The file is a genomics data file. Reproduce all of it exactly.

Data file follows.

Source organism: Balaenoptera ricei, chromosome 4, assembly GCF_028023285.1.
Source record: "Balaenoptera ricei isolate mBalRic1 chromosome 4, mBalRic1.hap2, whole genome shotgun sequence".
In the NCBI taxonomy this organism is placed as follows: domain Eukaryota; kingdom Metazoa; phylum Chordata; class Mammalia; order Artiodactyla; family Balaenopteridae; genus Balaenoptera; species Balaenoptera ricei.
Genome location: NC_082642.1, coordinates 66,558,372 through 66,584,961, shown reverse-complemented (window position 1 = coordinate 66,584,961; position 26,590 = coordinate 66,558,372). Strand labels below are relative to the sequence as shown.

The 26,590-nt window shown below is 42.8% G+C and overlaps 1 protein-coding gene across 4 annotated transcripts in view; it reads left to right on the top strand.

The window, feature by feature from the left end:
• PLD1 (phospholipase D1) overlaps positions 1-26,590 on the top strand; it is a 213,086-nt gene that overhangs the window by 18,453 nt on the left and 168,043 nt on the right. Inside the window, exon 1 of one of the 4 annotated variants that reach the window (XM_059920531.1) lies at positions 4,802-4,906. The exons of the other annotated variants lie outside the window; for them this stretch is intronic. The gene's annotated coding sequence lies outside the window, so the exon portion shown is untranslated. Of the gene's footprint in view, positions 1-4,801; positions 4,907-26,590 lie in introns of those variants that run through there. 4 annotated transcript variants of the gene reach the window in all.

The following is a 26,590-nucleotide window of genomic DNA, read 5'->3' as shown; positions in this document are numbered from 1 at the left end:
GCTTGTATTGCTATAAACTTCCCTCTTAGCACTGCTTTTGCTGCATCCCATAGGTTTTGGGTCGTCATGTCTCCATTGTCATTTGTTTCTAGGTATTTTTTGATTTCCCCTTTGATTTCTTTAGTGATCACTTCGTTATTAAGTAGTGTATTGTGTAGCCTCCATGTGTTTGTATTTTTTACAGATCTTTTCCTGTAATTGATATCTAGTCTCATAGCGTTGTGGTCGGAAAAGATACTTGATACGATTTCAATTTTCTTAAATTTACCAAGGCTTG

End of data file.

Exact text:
Source organism: Balaenoptera ricei, chromosome 4, assembly GCF_028023285.1.
Source record: "Balaenoptera ricei isolate mBalRic1 chromosome 4, mBalRic1.hap2, whole genome shotgun sequence".
In the NCBI taxonomy this organism is placed as follows: domain Eukaryota; kingdom Metazoa; phylum Chordata; class Mammalia; order Artiodactyla; family Balaenopteridae; genus Balaenoptera; species Balaenoptera ricei.
Genome location: NC_082642.1, coordinates 66,558,372 through 66,584,961, shown reverse-complemented (window position 1 = coordinate 66,584,961; position 26,590 = coordinate 66,558,372). Strand labels below are relative to the sequence as shown.

The 26,590-nt window shown below is 42.8% G+C and overlaps 1 protein-coding gene across 4 annotated transcripts in view; it reads left to right on the top strand.

The window, feature by feature from the left end:
• PLD1 (phospholipase D1) overlaps positions 1-26,590 on the top strand; it is a 213,086-nt gene that overhangs the window by 18,453 nt on the left and 168,043 nt on the right. Inside the window, exon 1 of one of the 4 annotated variants that reach the window (XM_059920531.1) lies at positions 4,802-4,906. The exons of the other annotated variants lie outside the window; for them this stretch is intronic. The gene's annotated coding sequence lies outside the window, so the exon portion shown is untranslated. Of the gene's footprint in view, positions 1-4,801; positions 4,907-26,590 lie in introns of those variants that run through there. 4 annotated transcript variants of the gene reach the window in all.

The following is a 26,590-nucleotide window of genomic DNA, read 5'->3' as shown; positions in this document are numbered from 1 at the left end:
GCTTGTATTGCTATAAACTTCCCTCTTAGCACTGCTTTTGCTGCATCCCATAGGTTTTGGGTCGTCATGTCTCCATTGTCATTTGTTTCTAGGTATTTTTTGATTTCCCCTTTGATTTCTTTAGTGATCACTTCGTTATTAAGTAGTGTATTGTGTAGCCTCCATGTGTTTGTATTTTTTACAGATCTTTTCCTGTAATTGATATCTAGTCTCATAGCGTTGTGGTCGGAAAAGATACTTGATACGATTTCAATTTTCTTAAATTTACCAAGGCTTG